The frontal bone forms the superior margin of the orbit and all but the posterior extremity of the roof, which is provided by the lesser wing of the sphenoid. In closing the narrow interval between the greater wing of the sphenoid and the tip of the lesser wing, it terminates the superior orbital fissure. Laterally, the roof rises above the level of the rim of the orbit, creating a fossa for the lacrimal gland.

The contour of the superior orbital margin is sharp laterally and rounded medially. At the point of transition, the supraorbital notch (frequently a supraorbital foramen), leads from the orbit onto the face.

On the maxillary process of the frontal bone, in the anteromedial angle of the orbit, a small trochlear fossa (occasionally a minute spicule of bone) gives attachment to the trochlea, a cartilaginous loop, or pulley, through which the tendon of the superior oblique muscle changes direction on its way from the superior medial angle of the orbit to the globe of the eye.

Neurovascular portals

Apex:

The optic canal opens directly into the apex of the orbit from the middle cranial fossa. It transmits the Optic Nerve (Cranial Nerve II), covered by all three meningeal layers, and the ophthalmic branch of the internal carotid artery.

The superior orbital fissure is the main gateway between the orbit and the middle cranial fossa. It is subdivided in life by an annular tendon (annulus tendineus) that gives origin to four of the six extraocular muscles – the superior, inferior, lateral and medial recti, which pass directly forward to reach the globe of the eye.  The tendon encompasses the expanded medial end of the superior orbital fissure as well as the orbital entrance of the optic canal.

[If we can draw in the annulus, can we add the nerves and vessels as they are mentioned?]

As a rule, structures leaving the middle cranial fossa to supply the rectus muscles and/or the eye itself, will pass within the embrace of the annular tendon. All others will enter the orbit through the lateral part of the superior orbital fissure. Thus, Cranial Nerves III (Oculomotor), VI (Abducent), and the nasociliary branch of the ophthalmic division of Cranial Nerve V (Trigeminal) pass within the annulus. Cranial Nerve IV (Trochlear), and the frontal and lacrimal branches of the ophthalmic division of the Trigeminal pass through the superior orbital fissure lateral to the annulus. So does the superior ophthalmic vein on its way back from the orbit to the cavernous dural venous sinus.

Medial wall:

The anterior and posterior ethmoidal foramina transmit the anterior and posterior ethmoidal branches of the nasociliary nerve. These are accompanied by corresponding branches of the ophthalmic artery and by veins draining to the superior ophthalmic vein.

The anterior ethmoidal nerve and vessels pass onto the upper surface of the cribriform plate, through which they descend to reach the upper, anterior part of the nasal cavity.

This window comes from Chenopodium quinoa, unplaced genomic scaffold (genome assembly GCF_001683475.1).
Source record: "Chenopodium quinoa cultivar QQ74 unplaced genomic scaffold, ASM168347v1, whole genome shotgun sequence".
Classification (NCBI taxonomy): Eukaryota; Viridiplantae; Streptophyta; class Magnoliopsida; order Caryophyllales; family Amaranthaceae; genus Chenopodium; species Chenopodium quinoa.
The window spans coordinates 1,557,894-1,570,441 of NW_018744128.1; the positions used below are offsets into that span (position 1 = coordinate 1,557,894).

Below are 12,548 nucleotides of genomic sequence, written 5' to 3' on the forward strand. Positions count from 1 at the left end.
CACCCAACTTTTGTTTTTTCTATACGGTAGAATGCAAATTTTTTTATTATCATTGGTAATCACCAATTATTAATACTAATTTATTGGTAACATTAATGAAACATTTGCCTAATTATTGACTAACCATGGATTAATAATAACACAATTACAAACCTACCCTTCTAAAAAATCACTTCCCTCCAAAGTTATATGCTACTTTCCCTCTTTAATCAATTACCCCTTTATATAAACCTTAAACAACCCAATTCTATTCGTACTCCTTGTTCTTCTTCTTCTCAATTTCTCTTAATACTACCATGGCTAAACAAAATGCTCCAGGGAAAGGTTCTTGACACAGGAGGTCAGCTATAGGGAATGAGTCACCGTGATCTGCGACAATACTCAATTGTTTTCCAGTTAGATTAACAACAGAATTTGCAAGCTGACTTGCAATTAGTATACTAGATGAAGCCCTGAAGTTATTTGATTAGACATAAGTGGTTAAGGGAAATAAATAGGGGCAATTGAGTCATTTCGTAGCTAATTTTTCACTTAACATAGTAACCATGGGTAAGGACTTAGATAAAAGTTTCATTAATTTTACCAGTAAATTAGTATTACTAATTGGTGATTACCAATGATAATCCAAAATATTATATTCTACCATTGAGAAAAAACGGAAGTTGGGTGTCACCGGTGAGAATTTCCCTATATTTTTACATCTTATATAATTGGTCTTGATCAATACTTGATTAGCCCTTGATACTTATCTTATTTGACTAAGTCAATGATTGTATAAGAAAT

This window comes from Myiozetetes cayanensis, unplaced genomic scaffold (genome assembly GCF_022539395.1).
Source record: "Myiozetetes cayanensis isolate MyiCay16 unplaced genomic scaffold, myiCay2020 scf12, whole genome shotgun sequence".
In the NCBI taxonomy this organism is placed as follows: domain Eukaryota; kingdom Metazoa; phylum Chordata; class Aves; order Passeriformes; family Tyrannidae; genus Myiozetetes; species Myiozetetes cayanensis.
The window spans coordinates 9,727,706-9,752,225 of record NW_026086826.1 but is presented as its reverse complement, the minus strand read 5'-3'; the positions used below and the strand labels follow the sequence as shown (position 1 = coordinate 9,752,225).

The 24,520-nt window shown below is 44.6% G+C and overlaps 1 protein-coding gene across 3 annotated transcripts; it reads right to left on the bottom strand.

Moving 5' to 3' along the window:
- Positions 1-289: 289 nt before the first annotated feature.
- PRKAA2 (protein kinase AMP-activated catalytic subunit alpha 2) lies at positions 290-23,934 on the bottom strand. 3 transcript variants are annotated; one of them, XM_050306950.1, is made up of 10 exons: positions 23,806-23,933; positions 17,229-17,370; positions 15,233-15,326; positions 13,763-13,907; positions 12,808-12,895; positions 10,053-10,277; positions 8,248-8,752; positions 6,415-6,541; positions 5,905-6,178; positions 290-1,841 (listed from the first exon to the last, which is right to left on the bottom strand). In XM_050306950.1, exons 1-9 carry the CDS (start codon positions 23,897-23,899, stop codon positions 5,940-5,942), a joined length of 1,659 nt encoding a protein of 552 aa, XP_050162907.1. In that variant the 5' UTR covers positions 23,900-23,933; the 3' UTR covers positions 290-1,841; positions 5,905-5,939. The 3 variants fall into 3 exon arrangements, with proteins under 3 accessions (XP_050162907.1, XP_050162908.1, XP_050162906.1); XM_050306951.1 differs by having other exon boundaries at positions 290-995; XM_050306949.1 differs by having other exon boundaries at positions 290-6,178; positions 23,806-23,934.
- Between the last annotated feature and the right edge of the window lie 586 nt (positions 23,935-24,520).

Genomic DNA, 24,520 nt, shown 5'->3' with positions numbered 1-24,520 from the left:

The posterior ethmoidal nerve and vessels reach the sphenoid sinus and posterior ethmoid air cells.

[The nasociliary nerve continues as the infratrochlear nerve, passing forward below the trochlea for the superior oblique muscle to emerge onto the face.]

Roof:

The supraorbital notch (or foramen) transmits the supraorbital nerve and vessels onto the forehead. The nerve is the larger branch of the frontal nerve. The artery is from the ophthalmic artery, and the vein drains to the superior ophthalmic vein.

[The smaller branch of the frontal, the supratrochlear nerve, and its companion vessels pass forward above the trochlea to emerge on the face.]

Floor:

The inferior orbital fissure transmits the infraorbital and zygomatic nerves and vessels. The nerves arise in the pterygopalatine fossa as branches of the maxillary division of Cranial Nerve V. The arteries are branches of part three of the maxillary artery, and the veins drain to the pterygoid venous plexus in the infratemporal fossa.

The infraorbital groove and canal carry the infraorbital nerve and vessels from the inferior orbital fissure to the infraorbital foramen, through which they emerge onto the face.

Lateral wall:

Beyond the lateral end of the inferior orbital fissure, the zygomatico-orbital foramen transmits the zygomatic nerve and vessels into the zygomatic bone. The nerve is a branch of the maxillary division of Cranial Nerve V. The artery arises from part three of the maxillary artery in the pterygopalatine fossa, and the vein drains to the pterygoid venous plexus. Within the bone, the zygomaticofacial and zygomaticotemporal branches of the nerve diverge with their companion vessels.

The zygomaticofacial nerve and vessels emerge onto the face through the zygomaticofacial foramen.  Occasionally it is not unusual for there to be two foramen rather than one. The zygomaticotemporal nerve and vessels emerge into the temporal fossa through the zygomaticotemporal foramen.